An a-llama-rming site in the countryside

By David GreenFANCY a trek through the countryside leading a llama?Well, the opportunity is shortly to arrive – courtesy of a Walpole couple who have acquired six of the placid beasts and are about to set them to work.

By David Green

FANCY a trek through the countryside leading a llama?

Well, the opportunity is shortly to arrive – courtesy of a Walpole couple who have acquired six of the placid beasts and are about to set them to work.

Their idea is that the llamas – traditional pack animals – will carry the picnic goods and that clients will lead them along trails of between four and six miles along minor roads and bridleways, stopping on the route for refreshments or just a rest.


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Sheila Lewis, who will run the new business with her husband, Jon, a former pig farmer, said: "We are currently training the animals up, they just love getting out for a good walk."

The couple live in Walpole, but the business will be run from Bramfield, where the llamas are pastured on rented land.

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"Llamas are becoming very popular in this country. They are sometimes used as guard animals to keep foxes away from sheep or free range chickens," said Mrs Lewis.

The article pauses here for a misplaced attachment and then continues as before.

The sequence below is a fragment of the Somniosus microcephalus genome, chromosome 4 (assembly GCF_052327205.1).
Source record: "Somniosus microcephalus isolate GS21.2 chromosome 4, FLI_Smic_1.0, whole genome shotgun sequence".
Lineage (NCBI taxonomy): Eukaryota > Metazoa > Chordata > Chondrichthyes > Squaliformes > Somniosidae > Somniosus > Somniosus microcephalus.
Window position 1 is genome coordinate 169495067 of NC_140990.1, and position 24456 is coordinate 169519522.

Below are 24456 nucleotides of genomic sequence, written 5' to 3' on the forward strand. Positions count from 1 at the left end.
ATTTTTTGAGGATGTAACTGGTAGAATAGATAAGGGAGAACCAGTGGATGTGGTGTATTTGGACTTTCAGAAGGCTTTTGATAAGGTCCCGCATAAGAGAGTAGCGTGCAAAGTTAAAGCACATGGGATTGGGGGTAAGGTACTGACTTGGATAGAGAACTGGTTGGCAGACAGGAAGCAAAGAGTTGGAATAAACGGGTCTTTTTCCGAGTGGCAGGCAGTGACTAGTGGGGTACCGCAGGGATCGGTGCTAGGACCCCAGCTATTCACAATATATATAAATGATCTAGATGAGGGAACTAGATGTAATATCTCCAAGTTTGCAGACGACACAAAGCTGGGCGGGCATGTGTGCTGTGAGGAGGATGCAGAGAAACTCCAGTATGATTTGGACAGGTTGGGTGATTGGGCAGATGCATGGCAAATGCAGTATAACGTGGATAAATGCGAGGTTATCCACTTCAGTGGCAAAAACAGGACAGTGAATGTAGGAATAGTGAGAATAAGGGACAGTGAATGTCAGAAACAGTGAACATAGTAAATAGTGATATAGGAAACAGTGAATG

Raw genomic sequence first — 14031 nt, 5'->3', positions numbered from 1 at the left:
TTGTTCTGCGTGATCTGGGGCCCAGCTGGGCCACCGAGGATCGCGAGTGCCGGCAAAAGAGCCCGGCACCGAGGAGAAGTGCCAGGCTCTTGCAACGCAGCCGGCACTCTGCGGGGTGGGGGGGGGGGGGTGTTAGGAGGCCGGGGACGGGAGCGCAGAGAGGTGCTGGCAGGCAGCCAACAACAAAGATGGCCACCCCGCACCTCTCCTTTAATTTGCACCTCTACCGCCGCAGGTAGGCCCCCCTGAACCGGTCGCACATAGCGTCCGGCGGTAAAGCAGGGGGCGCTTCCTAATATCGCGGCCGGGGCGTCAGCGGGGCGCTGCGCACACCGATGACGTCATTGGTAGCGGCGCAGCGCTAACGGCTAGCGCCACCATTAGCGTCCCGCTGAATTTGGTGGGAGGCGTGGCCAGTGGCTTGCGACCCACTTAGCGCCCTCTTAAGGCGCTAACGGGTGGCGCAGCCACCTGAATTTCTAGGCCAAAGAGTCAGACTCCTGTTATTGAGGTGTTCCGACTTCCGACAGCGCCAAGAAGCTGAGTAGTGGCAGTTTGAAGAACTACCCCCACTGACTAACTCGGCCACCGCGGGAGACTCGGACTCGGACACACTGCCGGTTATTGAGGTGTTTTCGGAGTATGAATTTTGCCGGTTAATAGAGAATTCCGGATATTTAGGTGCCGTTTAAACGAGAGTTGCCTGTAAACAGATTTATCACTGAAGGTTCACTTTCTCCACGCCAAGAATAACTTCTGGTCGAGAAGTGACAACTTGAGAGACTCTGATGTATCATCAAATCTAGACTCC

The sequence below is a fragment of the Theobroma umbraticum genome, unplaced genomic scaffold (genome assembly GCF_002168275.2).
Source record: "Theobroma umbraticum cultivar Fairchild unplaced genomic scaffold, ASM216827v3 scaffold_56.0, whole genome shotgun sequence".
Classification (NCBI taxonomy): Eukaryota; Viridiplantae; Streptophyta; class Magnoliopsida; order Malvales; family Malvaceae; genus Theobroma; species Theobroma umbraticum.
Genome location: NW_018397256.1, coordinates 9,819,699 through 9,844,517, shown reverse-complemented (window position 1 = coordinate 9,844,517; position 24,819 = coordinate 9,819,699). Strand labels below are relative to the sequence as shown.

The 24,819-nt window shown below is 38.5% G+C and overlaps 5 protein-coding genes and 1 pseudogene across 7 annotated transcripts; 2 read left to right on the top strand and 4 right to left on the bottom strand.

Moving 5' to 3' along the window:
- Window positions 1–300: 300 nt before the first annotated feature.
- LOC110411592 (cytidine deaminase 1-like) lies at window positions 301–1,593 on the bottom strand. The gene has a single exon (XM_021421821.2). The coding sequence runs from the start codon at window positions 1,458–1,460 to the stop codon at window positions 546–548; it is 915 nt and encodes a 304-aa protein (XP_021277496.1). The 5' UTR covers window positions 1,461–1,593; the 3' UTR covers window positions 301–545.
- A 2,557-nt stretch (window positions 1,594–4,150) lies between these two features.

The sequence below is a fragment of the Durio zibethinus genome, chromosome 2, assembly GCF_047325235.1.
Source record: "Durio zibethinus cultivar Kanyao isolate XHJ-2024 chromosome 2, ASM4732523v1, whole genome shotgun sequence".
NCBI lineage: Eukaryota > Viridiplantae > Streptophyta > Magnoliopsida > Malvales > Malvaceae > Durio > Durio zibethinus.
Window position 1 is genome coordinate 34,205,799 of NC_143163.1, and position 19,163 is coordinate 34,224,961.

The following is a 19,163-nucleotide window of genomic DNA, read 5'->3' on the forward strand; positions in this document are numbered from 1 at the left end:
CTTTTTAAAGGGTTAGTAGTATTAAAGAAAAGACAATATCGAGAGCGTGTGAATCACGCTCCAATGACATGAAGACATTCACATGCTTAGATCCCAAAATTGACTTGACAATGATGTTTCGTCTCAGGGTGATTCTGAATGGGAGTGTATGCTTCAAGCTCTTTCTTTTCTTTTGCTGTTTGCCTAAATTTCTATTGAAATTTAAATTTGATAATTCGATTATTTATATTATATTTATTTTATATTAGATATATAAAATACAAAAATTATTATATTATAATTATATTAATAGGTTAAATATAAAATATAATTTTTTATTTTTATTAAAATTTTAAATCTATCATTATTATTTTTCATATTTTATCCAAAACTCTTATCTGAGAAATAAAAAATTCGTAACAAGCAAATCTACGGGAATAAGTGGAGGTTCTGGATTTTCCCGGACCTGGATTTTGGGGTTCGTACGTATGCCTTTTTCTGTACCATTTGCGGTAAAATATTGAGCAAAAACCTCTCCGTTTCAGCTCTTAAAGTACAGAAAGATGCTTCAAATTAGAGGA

"But they are a herd animal and they need company of some sort, either with horses or with some of their own kind."

She and her husband bought their first llama in June last year and have since purchased another five, some of them from the country's top breeder in Devon.

"I've always liked llamas since I saw some in Gloucester about 15 years ago. Last year I saw an article in an NFU publication about keeping the animals and we decided to go ahead and get some ourselves. There are already four or five trekking businesses operating in this country," added Mrs Lewis.

The couple kept goats until three years ago and said they were delighted to have livestock once more.

"Llamas are very placid and patient and wonderfully inquisitive – they are brilliant animals to look after," added Mrs Lewis.

The trekking business is due to start on April 3 with a variety of inland and coastal routes on offer, some starting from Bramfield.

Some routes will involve taking the llamas by horsebox to the starting point and the Southwold area is among the possible destinations. For more information, contact 01986 784286.

david.green@eadt.co.uk

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